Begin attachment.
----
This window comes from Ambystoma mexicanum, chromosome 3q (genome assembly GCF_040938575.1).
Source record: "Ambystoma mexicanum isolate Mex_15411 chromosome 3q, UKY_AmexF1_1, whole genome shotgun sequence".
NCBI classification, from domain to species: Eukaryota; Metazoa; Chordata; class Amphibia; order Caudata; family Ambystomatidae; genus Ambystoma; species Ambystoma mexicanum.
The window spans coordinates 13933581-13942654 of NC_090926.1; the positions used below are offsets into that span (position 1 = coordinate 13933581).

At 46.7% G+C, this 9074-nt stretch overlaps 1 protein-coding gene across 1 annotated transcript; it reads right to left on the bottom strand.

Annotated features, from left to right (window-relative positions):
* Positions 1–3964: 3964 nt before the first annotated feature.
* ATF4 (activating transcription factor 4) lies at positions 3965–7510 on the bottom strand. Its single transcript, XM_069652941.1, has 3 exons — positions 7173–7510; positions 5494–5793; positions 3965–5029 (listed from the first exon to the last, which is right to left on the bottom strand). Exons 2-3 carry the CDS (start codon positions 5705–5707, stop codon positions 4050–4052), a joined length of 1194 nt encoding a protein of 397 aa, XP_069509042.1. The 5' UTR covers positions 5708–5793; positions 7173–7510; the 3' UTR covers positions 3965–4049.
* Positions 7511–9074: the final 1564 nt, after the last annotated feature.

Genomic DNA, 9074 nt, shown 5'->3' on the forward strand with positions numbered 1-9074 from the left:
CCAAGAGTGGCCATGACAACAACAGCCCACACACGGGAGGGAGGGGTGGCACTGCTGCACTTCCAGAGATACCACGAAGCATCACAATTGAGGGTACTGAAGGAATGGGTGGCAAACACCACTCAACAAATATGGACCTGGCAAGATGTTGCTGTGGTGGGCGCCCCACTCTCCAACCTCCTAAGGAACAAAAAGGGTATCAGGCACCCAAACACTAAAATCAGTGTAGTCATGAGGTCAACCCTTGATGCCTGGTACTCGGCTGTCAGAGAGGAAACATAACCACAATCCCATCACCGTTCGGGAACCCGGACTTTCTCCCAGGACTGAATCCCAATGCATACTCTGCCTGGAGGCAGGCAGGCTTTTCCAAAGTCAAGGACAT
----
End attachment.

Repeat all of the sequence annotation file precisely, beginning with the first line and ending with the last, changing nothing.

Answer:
This window comes from Ambystoma mexicanum, chromosome 3q (genome assembly GCF_040938575.1).
Source record: "Ambystoma mexicanum isolate Mex_15411 chromosome 3q, UKY_AmexF1_1, whole genome shotgun sequence".
NCBI classification, from domain to species: Eukaryota; Metazoa; Chordata; class Amphibia; order Caudata; family Ambystomatidae; genus Ambystoma; species Ambystoma mexicanum.
The window spans coordinates 13933581-13942654 of NC_090926.1; the positions used below are offsets into that span (position 1 = coordinate 13933581).

At 46.7% G+C, this 9074-nt stretch overlaps 1 protein-coding gene across 1 annotated transcript; it reads right to left on the bottom strand.

Annotated features, from left to right (window-relative positions):
* Positions 1–3964: 3964 nt before the first annotated feature.
* ATF4 (activating transcription factor 4) lies at positions 3965–7510 on the bottom strand. Its single transcript, XM_069652941.1, has 3 exons — positions 7173–7510; positions 5494–5793; positions 3965–5029 (listed from the first exon to the last, which is right to left on the bottom strand). Exons 2-3 carry the CDS (start codon positions 5705–5707, stop codon positions 4050–4052), a joined length of 1194 nt encoding a protein of 397 aa, XP_069509042.1. The 5' UTR covers positions 5708–5793; positions 7173–7510; the 3' UTR covers positions 3965–4049.
* Positions 7511–9074: the final 1564 nt, after the last annotated feature.

Genomic DNA, 9074 nt, shown 5'->3' on the forward strand with positions numbered 1-9074 from the left:
CCAAGAGTGGCCATGACAACAACAGCCCACACACGGGAGGGAGGGGTGGCACTGCTGCACTTCCAGAGATACCACGAAGCATCACAATTGAGGGTACTGAAGGAATGGGTGGCAAACACCACTCAACAAATATGGACCTGGCAAGATGTTGCTGTGGTGGGCGCCCCACTCTCCAACCTCCTAAGGAACAAAAAGGGTATCAGGCACCCAAACACTAAAATCAGTGTAGTCATGAGGTCAACCCTTGATGCCTGGTACTCGGCTGTCAGAGAGGAAACATAACCACAATCCCATCACCGTTCGGGAACCCGGACTTTCTCCCAGGACTGAATCCCAATGCATACTCTGCCTGGAGGCAGGCAGGCTTTTCCAAAGTCAAGGACAT